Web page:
Burmese army names shadow government “terrorist” group | Human rights news


A group comprising deposed lawmakers formed the “government of national unity” to oppose the military government.

Burmese military leaders have branded a group of ousted lawmakers who run a shadow government “terrorists” and blamed them for the bombings, arson and killings, state-controlled media said on Saturday.

Since the military seized power in a February 1 coup, arresting and removing civilian leader Aung San Suu Kyi, a nationwide uprising has refused to back down on its demands for a return to democracy.

Bomb attacks are reported daily and local militias have been formed to confront the military as anti-military protests continued across the Southeast Asian country and strikes by opponents of the coup. State have crippled the economy.

The Government of National Unity (NUG), which operates under cover and itself describes the military as a “terrorist force,” announced this week that it would set up a People’s Defense Force to protect his supporters from violence provoked by the military government.

A national uprising in Myanmar has refused to back down on its demands for a return to democracy after the military seized power on February 1. [AP]

Myanmar state television, MRTV, reported that the NUG, a committee of deposed lawmakers known as the CRPH, and the new force would now all be covered by the anti-terrorism law.

“Their actions have caused so much terrorism in so many places,” the announcement said.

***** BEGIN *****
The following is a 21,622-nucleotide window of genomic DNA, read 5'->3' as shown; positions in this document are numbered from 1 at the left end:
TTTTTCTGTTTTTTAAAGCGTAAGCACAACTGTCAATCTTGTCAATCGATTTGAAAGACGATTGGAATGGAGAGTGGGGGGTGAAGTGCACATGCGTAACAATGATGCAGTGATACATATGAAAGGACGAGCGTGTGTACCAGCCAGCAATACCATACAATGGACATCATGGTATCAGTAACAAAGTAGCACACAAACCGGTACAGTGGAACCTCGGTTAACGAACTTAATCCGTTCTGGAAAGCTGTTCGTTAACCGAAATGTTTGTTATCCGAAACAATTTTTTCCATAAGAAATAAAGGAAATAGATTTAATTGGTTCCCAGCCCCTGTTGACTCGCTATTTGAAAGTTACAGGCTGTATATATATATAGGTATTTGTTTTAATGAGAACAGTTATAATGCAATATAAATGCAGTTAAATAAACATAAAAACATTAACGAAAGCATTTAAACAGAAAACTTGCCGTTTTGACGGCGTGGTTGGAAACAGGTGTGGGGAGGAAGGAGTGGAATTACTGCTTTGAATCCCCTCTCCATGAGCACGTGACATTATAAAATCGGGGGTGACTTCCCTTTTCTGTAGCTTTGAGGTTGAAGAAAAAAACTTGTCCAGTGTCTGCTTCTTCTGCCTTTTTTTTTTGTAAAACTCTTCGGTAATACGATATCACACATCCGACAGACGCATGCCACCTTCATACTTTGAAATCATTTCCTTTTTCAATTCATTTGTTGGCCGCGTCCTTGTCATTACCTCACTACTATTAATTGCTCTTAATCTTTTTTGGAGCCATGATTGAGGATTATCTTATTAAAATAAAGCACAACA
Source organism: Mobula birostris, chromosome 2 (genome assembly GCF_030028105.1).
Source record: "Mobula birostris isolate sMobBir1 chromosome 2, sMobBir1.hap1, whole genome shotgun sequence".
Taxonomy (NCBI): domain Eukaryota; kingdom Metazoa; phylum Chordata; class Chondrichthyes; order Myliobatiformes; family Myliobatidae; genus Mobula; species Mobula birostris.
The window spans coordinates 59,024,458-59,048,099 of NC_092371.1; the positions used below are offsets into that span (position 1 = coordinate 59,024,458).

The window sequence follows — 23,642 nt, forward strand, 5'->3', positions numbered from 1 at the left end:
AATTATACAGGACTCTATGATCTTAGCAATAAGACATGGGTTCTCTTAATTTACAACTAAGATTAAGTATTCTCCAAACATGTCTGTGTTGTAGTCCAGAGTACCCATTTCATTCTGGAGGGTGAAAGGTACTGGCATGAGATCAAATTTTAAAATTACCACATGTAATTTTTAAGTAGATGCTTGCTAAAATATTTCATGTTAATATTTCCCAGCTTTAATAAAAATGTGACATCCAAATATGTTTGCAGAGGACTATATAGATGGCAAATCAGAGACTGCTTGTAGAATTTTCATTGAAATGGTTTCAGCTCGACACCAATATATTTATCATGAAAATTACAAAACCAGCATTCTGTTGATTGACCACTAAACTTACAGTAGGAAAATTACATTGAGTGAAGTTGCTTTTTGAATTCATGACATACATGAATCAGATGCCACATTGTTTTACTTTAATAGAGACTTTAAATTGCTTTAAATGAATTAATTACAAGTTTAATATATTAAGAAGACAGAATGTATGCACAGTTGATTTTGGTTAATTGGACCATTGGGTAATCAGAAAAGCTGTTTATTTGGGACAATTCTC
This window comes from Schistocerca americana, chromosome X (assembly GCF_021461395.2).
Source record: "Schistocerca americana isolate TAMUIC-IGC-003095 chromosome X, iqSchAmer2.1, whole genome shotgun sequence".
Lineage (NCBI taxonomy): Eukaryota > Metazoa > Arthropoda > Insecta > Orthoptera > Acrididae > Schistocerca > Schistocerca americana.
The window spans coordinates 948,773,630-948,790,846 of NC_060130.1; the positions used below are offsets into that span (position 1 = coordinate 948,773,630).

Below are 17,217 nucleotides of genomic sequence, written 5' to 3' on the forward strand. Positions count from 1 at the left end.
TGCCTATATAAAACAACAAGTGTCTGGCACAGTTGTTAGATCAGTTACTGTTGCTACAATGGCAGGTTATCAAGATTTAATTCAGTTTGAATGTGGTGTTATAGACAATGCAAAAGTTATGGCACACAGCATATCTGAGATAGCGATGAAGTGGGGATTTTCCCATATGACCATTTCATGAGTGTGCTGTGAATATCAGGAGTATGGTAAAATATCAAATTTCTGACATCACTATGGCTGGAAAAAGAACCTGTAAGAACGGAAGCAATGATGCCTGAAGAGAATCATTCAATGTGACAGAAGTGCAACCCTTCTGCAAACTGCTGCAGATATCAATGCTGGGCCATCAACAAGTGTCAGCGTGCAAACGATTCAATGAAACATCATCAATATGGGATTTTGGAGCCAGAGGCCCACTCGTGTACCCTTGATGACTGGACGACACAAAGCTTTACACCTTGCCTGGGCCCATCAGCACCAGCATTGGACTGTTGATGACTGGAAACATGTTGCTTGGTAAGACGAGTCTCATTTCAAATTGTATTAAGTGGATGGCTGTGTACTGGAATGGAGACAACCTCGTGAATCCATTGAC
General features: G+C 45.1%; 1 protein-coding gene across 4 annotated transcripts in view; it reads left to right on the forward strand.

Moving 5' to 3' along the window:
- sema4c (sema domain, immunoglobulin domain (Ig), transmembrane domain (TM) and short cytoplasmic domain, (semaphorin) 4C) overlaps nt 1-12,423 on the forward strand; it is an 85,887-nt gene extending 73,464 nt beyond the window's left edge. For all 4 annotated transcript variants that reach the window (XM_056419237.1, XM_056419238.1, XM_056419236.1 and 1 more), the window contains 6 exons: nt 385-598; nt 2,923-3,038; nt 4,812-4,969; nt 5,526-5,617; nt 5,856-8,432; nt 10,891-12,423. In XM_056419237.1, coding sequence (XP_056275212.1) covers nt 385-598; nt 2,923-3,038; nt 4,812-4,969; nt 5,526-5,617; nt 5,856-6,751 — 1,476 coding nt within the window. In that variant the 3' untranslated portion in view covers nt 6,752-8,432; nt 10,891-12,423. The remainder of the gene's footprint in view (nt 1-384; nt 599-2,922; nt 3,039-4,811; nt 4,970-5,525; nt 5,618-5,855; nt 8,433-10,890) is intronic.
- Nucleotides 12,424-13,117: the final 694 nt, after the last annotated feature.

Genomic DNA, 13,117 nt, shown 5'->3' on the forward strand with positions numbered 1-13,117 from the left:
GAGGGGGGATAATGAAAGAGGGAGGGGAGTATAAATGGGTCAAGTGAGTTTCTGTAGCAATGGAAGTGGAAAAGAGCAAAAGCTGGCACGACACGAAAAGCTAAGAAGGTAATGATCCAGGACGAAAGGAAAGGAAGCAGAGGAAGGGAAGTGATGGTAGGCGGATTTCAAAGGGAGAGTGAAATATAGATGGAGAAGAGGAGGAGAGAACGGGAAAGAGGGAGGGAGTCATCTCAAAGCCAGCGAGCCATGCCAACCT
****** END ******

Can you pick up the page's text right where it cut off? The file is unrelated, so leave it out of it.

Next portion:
“There have been bombs, fires, murders and threats to destroy the administrative machinery of the government,” the announcement reads.

Meanwhile, anti-coup protesters marched again on Saturday against the military government across the country.

At least 774 civilians have been killed by security forces and 3,778 are in prison, according to the activist group of the Association for Assistance to Political Prisoners.

The military government disputes these figures and claims that at least two dozen members of the security forces were killed during protests.

Fighting has also erupted on the outskirts of Myanmar with ethnic armies fighting for decades, some of which have joined the protesters. State television said the military advanced against the Kachin Independence Army in northern Myanmar, but there was no independent confirmation.

In western Myanmar, the new Chinland Defense Force said it had invaded a military camp. The military did not comment on the report.

The military defended its takeover, alleging fraud in the November election, which Aung San Suu Kyi’s party won in a landslide.

Potential targets of journalists

The new designation means that anyone who speaks to the groups – including journalists – can face charges under anti-terrorism laws.

The Arakan army – a rebel group that had clashed with the army in conflict-ravaged Rakhine state – held the designation last year, and a journalist who interviewed a senior official was arrested.

He has faced “terrorism” charges, punishable by sentences ranging from three years to life in prison.

Although he was released soon after, the use of the anti-terrorism law against journalists raised fears of a tightening of the noose around the country’s besieged press.

Dozens of journalists have been arrested in the wake of the coup, while the media has shut down and various broadcasting licenses have been revoked for some TV stations – placing the country under a blackout from the information.





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